Sex is a normal, healthy part of your life. But not every woman wants to become pregnant. That’s why many types of contraceptives exist. All work toward the same goal, but they each get there in a different way.
Intrauterine devices (IUDs) have been around since the beginning of the 20th century, and they’re still proving a reliable source of birth control to this day.
Currently, IUDs are small, T-shaped, plastic appliances placed inside the uterus. One type releases progestin, a hormone, which prevents ovulation just like the oral “pill.” The other type is wrapped in copper, preventing sperm from fertilizing the egg.
At the OB/GYN practice of Dr. Hany H Ahmed in Houston, Texas, we can tailor the type of birth control you use to your personal lifestyle and physical needs.
Among the many types of birth control we offer, the IUD remains an easy, dependable, and effective method to prevent pregnancy. Keep reading to learn more about the benefits of this device.
IUDs — a brief history
The first documentation of IUDs for humans came in 1909, when Dr. Richard Richter reported inserting a ring made of silkworm gut into the uterus. He cut off the two ends just outside of the cervix, which made checking and removal easier.
A 1920s version expanded on the concept, with a pregnancy rate reported at 3%. Many new versions have come on the market since then to increase effectiveness and decrease serious side effects, such as infections.
Types of IUDs
Today, two versions of IUDs are available, one containing hormones and one containing copper. Hormonal IUDs release progestin, a synthetic version of the natural hormone progesterone. It thickens mucus in the cervix, making it nearly impossible for sperm to reach the egg.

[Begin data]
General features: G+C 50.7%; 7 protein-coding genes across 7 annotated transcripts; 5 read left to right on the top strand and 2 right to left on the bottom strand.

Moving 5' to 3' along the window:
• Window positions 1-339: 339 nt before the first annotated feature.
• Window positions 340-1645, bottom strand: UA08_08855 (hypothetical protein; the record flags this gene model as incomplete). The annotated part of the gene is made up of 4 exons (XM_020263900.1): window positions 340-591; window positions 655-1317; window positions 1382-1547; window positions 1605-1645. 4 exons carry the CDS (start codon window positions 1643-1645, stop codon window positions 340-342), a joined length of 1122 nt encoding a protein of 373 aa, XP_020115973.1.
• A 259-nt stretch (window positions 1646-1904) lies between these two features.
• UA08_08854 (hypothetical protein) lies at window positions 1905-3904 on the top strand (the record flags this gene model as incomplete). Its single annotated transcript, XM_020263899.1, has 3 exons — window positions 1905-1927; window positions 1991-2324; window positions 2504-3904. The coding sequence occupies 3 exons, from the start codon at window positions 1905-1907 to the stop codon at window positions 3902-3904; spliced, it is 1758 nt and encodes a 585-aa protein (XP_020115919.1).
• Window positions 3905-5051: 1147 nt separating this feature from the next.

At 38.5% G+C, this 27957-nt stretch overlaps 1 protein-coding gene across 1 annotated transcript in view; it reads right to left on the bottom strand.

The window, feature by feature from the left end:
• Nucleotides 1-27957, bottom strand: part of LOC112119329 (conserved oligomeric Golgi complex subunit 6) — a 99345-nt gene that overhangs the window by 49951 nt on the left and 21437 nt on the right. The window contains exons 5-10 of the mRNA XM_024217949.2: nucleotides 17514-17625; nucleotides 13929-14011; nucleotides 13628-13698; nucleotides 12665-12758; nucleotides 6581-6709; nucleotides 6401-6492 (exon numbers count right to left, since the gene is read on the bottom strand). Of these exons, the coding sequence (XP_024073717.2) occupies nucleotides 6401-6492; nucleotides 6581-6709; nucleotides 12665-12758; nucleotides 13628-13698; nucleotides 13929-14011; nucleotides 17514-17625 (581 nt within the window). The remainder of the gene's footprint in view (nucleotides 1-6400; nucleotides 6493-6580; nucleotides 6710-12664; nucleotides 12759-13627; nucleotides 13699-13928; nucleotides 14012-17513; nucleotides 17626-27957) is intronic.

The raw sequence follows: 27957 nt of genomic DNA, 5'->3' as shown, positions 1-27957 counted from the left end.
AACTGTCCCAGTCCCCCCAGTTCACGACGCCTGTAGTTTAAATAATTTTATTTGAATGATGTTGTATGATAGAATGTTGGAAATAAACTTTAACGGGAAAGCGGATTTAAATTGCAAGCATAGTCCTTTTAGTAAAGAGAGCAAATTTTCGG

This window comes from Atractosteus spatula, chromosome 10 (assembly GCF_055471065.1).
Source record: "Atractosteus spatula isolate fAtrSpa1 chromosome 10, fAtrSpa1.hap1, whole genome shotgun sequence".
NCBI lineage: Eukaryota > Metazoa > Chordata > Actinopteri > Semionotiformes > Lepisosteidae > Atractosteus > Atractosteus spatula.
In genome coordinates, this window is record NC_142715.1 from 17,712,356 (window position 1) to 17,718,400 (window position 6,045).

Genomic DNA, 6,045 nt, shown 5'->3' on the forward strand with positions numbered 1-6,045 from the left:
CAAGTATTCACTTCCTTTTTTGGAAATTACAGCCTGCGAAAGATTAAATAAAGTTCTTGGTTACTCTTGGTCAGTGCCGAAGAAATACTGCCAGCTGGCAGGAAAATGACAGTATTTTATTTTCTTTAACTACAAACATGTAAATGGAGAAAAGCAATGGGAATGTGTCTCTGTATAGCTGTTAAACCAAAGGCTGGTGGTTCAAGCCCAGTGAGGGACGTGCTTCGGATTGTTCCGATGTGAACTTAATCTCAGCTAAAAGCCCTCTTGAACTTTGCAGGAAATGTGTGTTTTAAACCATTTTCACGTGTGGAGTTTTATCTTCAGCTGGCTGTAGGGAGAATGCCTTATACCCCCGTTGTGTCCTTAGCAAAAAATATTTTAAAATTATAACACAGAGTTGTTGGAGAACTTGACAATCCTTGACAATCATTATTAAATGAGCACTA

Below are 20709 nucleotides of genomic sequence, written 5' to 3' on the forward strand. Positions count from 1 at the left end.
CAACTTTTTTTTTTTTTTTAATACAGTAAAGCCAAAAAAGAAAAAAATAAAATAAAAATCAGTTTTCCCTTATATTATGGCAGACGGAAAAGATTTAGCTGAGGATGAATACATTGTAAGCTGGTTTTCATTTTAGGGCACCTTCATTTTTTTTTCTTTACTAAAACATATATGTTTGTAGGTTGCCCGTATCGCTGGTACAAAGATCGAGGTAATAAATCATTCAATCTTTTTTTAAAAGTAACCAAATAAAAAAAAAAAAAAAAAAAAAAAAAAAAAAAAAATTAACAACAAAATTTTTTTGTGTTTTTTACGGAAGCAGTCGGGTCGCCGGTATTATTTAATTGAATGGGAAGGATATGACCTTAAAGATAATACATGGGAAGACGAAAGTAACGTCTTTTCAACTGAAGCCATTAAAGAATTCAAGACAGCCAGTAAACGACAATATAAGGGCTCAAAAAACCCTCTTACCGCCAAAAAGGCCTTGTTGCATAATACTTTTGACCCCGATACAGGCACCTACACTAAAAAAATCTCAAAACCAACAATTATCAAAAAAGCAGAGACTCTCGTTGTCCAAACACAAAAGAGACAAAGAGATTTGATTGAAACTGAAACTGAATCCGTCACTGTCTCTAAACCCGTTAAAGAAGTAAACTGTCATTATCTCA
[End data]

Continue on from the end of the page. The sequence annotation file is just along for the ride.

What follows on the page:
Progestin also thins the uterine lining, making it difficult for an egg to implant in the event sperm manage to reach the egg.
Copper IUDs don’t contain hormones. Instead, the copper:
- Damages sperm, preventing them from reaching the egg
- Creates an immune response that prevents development of healthy eggs
- Destroys eggs that do develop
In the United States, Paragard® is the FDA-approved brand of copper IUD, originally introduced in 1988. It starts working immediately, so it’s useful when emergency contraception is required.
5 benefits of an IUD
How IUDs work differs between types, but both hormonal and copper IUDs have the same five basic benefits.
Hormonal varieties of IUDs last 3-6 years, while copper varieties can last 10 years or more.
Hormonal and copper IUDs both boast 99% effectiveness rates.
More regular periods
Both hormonal and copper IUDs decrease menstrual pain and bleeding.
Hormonal IUDs are good for women who can’t take estrogen or who have migraines. Copper is good for women with hormone intolerance.
Both types of IUDs can easily be removed if you choose to get pregnant.
In addition, once the IUD is inserted, you don’t have to remember to take a pill every day or use a condom. And for women who have severe health conditions that make pregnancy dangerous, an IUD ensures safe sex without unwanted complications.
A study performed in 2011 found that IUDs, when compared with other reversible forms of contraception, had a high satisfaction rate. Nearly 90% of the participants continued with their hormonal IUD after 12 months, while 84% of the women with copper IUDs chose to continue.
If you’re looking for an effective form of birth control that’s easy, safe, and effective, an IUD may be the right choice for you. Give Dr. Ahmed a call at 713-489-3348 to set up a consultation to discuss your options, or book your appointment online today.